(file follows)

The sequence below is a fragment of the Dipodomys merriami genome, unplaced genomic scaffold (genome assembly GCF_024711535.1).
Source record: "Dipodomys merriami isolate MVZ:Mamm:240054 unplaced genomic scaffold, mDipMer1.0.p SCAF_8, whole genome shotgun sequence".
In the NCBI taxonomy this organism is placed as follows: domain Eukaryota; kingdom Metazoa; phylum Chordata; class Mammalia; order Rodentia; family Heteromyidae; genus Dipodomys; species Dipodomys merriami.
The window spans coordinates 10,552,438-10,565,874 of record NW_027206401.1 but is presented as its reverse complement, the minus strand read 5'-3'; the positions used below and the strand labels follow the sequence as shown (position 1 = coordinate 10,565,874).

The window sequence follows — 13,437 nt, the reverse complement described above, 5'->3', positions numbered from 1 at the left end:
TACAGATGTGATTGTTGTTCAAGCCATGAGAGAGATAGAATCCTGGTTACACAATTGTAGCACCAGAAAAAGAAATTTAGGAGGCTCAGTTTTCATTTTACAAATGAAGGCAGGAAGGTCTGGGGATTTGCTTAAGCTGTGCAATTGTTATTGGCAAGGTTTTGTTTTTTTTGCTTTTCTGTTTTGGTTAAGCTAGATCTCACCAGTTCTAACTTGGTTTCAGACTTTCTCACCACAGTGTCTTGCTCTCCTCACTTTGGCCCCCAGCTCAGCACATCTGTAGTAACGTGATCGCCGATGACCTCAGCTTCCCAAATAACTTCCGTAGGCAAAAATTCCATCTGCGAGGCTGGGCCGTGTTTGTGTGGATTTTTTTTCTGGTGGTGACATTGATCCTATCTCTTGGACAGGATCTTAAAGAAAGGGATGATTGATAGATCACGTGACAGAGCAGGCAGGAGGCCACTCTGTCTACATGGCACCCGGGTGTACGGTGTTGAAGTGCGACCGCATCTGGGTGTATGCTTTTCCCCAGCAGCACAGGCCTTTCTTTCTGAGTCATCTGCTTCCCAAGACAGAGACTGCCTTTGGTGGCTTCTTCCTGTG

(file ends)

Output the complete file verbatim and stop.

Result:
The sequence below is a fragment of the Dipodomys merriami genome, unplaced genomic scaffold (genome assembly GCF_024711535.1).
Source record: "Dipodomys merriami isolate MVZ:Mamm:240054 unplaced genomic scaffold, mDipMer1.0.p SCAF_8, whole genome shotgun sequence".
In the NCBI taxonomy this organism is placed as follows: domain Eukaryota; kingdom Metazoa; phylum Chordata; class Mammalia; order Rodentia; family Heteromyidae; genus Dipodomys; species Dipodomys merriami.
The window spans coordinates 10,552,438-10,565,874 of record NW_027206401.1 but is presented as its reverse complement, the minus strand read 5'-3'; the positions used below and the strand labels follow the sequence as shown (position 1 = coordinate 10,565,874).

The window sequence follows — 13,437 nt, the reverse complement described above, 5'->3', positions numbered from 1 at the left end:
TACAGATGTGATTGTTGTTCAAGCCATGAGAGAGATAGAATCCTGGTTACACAATTGTAGCACCAGAAAAAGAAATTTAGGAGGCTCAGTTTTCATTTTACAAATGAAGGCAGGAAGGTCTGGGGATTTGCTTAAGCTGTGCAATTGTTATTGGCAAGGTTTTGTTTTTTTTGCTTTTCTGTTTTGGTTAAGCTAGATCTCACCAGTTCTAACTTGGTTTCAGACTTTCTCACCACAGTGTCTTGCTCTCCTCACTTTGGCCCCCAGCTCAGCACATCTGTAGTAACGTGATCGCCGATGACCTCAGCTTCCCAAATAACTTCCGTAGGCAAAAATTCCATCTGCGAGGCTGGGCCGTGTTTGTGTGGATTTTTTTTCTGGTGGTGACATTGATCCTATCTCTTGGACAGGATCTTAAAGAAAGGGATGATTGATAGATCACGTGACAGAGCAGGCAGGAGGCCACTCTGTCTACATGGCACCCGGGTGTACGGTGTTGAAGTGCGACCGCATCTGGGTGTATGCTTTTCCCCAGCAGCACAGGCCTTTCTTTCTGAGTCATCTGCTTCCCAAGACAGAGACTGCCTTTGGTGGCTTCTTCCTGTG